The vision of Dublin Port Company is to have the required capacity to service the needs of its customers and the wider economy safely, efficiently and sustainably. Dublin Port will integrate with the City by enhancing the natural and built environments. The Port is being developed in line with Masterplan 2040.

Dublin Port Company is currently investing about €277 million on its Alexandra Basin Redevelopment (ABR), which is due to be complete by 2021. The redevelopment will improve the port's capacity for large ships by deepening and lengthening 3km of its 7km of berths. The ABR is part of a €1bn capital programme up to 2028, which will also include initial work on the Dublin Port’s MP2 Project - a major capital development project proposal for works within the existing port lands in the northeastern part of the port.

Dublin Port has also recently secured planning approval for the development of the next phase of its inland port near Dublin Airport. The latest stage of the inland port will include a site with the capacity to store more than 2,000 shipping containers and infrastructures such as an ESB substation, an office building and gantry crane.

Dublin Port Company recently submitted a planning application for a €320 million project that aims to provide significant additional capacity at the facility within the port in order to cope with increases in trade up to 2040. The scheme will see a new roll-on/roll-off jetty built to handle ferries of up to 240 metres in length, as well as the redevelopment of an oil berth into a deep-water container berth.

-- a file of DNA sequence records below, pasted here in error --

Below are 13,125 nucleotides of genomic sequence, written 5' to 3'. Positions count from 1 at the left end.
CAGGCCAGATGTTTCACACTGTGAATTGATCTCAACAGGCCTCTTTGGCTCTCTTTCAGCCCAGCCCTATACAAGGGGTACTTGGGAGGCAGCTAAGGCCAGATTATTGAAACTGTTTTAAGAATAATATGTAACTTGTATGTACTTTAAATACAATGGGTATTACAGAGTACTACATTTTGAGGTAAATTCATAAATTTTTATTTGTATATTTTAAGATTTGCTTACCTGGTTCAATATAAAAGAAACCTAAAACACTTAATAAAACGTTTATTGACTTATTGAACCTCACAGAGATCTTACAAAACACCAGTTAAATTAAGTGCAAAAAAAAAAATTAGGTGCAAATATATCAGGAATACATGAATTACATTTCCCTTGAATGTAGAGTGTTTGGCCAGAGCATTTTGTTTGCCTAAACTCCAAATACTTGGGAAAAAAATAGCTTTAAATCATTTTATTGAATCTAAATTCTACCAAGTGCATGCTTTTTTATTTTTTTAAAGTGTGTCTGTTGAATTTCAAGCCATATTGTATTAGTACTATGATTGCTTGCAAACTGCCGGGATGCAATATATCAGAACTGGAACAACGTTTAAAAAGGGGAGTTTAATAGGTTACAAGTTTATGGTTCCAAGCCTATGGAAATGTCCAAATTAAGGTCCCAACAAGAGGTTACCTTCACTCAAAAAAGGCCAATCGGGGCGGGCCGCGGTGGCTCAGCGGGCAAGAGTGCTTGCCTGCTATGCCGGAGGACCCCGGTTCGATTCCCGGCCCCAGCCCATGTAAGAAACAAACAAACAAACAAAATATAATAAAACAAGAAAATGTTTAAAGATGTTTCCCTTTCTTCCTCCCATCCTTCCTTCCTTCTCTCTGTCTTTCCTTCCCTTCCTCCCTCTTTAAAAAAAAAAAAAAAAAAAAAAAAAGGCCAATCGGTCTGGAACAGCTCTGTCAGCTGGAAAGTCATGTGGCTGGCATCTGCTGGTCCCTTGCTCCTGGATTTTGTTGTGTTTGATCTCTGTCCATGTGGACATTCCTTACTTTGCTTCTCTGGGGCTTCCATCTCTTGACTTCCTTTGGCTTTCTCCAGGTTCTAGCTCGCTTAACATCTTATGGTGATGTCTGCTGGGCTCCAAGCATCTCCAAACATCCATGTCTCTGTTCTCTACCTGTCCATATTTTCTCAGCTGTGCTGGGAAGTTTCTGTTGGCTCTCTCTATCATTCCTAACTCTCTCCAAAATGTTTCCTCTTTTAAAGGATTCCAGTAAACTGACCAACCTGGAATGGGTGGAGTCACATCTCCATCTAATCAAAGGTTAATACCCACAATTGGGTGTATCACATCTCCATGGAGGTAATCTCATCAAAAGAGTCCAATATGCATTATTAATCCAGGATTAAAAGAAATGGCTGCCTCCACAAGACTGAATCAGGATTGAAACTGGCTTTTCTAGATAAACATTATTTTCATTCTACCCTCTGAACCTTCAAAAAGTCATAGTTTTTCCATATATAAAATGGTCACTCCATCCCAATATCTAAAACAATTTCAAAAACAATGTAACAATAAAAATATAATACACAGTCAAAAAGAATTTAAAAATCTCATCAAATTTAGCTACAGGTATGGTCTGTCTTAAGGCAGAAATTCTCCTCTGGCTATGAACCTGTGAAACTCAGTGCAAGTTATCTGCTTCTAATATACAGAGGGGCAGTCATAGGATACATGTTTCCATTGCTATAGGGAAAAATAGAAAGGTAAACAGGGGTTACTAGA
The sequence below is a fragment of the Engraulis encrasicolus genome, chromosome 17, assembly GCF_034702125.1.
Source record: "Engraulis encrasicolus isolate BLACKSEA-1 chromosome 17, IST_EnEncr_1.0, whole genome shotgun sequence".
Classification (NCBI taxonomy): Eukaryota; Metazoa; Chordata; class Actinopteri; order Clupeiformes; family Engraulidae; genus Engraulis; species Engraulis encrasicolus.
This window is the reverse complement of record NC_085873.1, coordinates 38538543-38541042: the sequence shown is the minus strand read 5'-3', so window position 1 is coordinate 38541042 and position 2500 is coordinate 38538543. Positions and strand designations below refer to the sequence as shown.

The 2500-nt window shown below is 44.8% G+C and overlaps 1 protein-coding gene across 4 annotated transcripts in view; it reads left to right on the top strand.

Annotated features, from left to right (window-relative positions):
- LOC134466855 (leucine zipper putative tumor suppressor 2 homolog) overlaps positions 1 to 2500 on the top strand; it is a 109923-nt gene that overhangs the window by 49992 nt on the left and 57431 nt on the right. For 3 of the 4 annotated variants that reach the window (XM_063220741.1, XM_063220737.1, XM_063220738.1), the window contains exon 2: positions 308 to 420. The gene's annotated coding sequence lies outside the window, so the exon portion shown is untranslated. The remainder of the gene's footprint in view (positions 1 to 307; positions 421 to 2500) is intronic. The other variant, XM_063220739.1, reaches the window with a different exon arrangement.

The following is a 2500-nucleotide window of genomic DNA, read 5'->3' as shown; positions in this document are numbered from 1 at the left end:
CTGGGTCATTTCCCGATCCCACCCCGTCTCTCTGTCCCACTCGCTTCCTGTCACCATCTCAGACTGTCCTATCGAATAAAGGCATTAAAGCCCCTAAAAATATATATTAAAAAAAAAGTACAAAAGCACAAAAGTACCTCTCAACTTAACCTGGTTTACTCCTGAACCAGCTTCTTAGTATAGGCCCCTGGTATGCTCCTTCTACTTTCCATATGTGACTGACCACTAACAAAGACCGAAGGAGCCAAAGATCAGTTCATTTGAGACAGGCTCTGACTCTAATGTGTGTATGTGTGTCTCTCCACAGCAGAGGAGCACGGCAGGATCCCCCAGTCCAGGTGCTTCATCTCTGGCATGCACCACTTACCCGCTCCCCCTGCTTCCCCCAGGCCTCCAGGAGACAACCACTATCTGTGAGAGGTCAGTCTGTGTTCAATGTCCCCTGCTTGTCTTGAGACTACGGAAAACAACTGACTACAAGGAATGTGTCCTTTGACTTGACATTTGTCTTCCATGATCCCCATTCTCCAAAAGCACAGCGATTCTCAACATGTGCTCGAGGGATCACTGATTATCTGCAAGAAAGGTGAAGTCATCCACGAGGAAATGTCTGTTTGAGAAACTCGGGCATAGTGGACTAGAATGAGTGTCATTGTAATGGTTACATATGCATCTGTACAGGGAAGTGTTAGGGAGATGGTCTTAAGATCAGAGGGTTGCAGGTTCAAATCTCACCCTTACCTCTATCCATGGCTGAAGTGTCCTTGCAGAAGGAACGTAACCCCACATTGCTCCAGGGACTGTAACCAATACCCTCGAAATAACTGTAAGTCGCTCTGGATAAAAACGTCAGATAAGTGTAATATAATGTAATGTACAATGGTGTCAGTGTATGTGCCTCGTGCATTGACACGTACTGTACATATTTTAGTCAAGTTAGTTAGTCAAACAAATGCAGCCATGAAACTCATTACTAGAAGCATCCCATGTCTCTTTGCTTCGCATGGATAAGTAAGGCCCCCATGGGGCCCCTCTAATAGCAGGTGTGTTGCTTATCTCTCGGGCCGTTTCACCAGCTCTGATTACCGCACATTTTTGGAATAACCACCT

Dublin Port FAQ

Dublin was little more than a monastic settlement until the Norse invasion in the 8th and 9th centuries when they selected the Liffey Estuary as their point of entry to the country as it provided relatively easy access to the central plains of Ireland. Trading with England and Europe followed which required port facilities, so the development of Dublin Port is inextricably linked to the development of Dublin City, so it is fair to say the origins of the Port go back over one thousand years. As a result, the modern organisation Dublin Port has a long and remarkable history, dating back over 300 years from 1707.